Better Days Ahead?

SA's historic mining sector has been taking it on the chin for the last five years


Our internal problems were not helped by the wider economic and/or oil and gas slowdown internationally, making the need to streamline and modernise mining operations locally a priority, while dealing with a number of labour and social issues head on.

The “State of Capture” report has done the industry no favours, casting a dark shadow over the ethics of the mining house and electricity provider mentioned. However, it is positive to see that the reported wrongdoing has been brought to public attention.

Now to make sense of the complex nature of mining locally, and provide the expertise of arguably South Africa’s top mining lawyer Warren Beech, Head of Mining at Hogan Lovells.

And to make matters even better, Beech was in Houston Texas at the time of the interview, attending the Global Energy Summit, which gave him a prime seat to provide feedback from the much talked about US presidential election, expected to have implications for mining in South Africa (SA). Beech starts off by painting a picture of the atmosphere in the States at the moment, “Firstly there is a general consensus over here that the election was surprising. When it comes down to questions of why Donald Trump won and what it means, it is more a case of why Hillary Clinton lost. There is a feeling here that he won as a rejection of globalisation. The vote was based on a strong desire for localisation. So if that is the case there could be a negative impact on the mining industry in due course, particularly from an American perspective and their investments worldwide, and obviously in Africa.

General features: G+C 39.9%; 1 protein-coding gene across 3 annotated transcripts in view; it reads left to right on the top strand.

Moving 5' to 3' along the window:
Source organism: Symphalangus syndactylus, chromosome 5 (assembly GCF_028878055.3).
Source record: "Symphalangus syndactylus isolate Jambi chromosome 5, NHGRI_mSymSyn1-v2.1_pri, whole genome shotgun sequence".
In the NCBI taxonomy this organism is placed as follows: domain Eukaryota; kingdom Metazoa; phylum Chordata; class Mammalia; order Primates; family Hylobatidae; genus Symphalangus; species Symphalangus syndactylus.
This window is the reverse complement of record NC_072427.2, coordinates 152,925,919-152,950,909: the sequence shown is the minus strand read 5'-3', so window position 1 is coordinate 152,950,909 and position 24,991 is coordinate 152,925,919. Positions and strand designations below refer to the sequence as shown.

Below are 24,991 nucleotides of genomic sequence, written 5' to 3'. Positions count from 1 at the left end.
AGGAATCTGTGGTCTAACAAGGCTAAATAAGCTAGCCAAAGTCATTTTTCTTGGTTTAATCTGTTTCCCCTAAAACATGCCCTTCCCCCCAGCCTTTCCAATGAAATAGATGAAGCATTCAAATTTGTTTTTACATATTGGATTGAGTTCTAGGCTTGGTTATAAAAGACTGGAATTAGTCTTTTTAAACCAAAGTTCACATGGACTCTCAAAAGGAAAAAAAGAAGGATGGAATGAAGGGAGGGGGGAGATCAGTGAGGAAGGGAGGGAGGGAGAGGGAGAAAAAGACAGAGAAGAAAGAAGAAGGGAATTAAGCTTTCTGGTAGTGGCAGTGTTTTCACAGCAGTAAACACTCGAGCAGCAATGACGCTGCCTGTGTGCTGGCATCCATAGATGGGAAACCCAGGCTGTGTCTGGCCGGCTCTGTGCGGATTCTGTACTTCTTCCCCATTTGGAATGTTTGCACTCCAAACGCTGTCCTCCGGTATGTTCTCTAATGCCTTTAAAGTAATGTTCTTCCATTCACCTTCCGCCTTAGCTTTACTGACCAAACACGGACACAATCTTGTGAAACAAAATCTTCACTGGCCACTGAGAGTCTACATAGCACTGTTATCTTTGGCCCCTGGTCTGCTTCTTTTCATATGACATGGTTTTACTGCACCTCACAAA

“But there is another debate about honesty, which rated Trump’s dishonesty vs. Clinton’s and it was very interesting because his dishonesty during the election was permissible as typical political rhetoric, that is accepted in an election campaign. Whereas Clinton was dishonest about the emails, which was not an acceptable level of dishonesty. People understand that Trump is not necessarily going to continue with that rhetoric once he is elected. So nobody can really say with any certainty what impact it will have on anything.”

But it may not be all doom and gloom for mining, with Trump taking a stance against so-called climate change. “But if you look at what he’s said so far, there is a very strong focus on coal, denial of climate change with less importance on environmental aspects. So if that’s true, it will make a permissible environment for mining,” reflects Beech.

With sectors of mining locally having to lay off thousands of workers as pricing dips and operational cost spikes kill profit, there have been a few rays of light. Those rays of light often have to penetrate a thick cloud of political mismanagement along the way.

“There have been glimmers of hope of recovery but those were sporadic and not sustainable, but now they seem to be possible. Your gold, manganese, chrome and even coal are at sustainable prices and that is a positive. But the report on State Capture did not do us any favours; the MPRDA amendment bill has gone through its first stages. So the regulatory uncertainty still comes back and creates a un-investor friendly environment.”